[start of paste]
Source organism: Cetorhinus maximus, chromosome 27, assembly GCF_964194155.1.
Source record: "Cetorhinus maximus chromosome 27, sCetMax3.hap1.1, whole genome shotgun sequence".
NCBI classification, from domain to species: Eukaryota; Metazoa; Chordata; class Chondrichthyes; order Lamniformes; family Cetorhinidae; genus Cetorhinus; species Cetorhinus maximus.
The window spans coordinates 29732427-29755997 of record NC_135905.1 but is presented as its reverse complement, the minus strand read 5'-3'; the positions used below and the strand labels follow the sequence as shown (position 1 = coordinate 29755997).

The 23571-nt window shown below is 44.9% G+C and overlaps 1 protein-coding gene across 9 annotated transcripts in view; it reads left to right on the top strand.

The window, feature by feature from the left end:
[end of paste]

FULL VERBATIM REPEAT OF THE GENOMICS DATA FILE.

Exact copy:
Source organism: Cetorhinus maximus, chromosome 27, assembly GCF_964194155.1.
Source record: "Cetorhinus maximus chromosome 27, sCetMax3.hap1.1, whole genome shotgun sequence".
NCBI classification, from domain to species: Eukaryota; Metazoa; Chordata; class Chondrichthyes; order Lamniformes; family Cetorhinidae; genus Cetorhinus; species Cetorhinus maximus.
The window spans coordinates 29732427-29755997 of record NC_135905.1 but is presented as its reverse complement, the minus strand read 5'-3'; the positions used below and the strand labels follow the sequence as shown (position 1 = coordinate 29755997).

The 23571-nt window shown below is 44.9% G+C and overlaps 1 protein-coding gene across 9 annotated transcripts in view; it reads left to right on the top strand.

The window, feature by feature from the left end: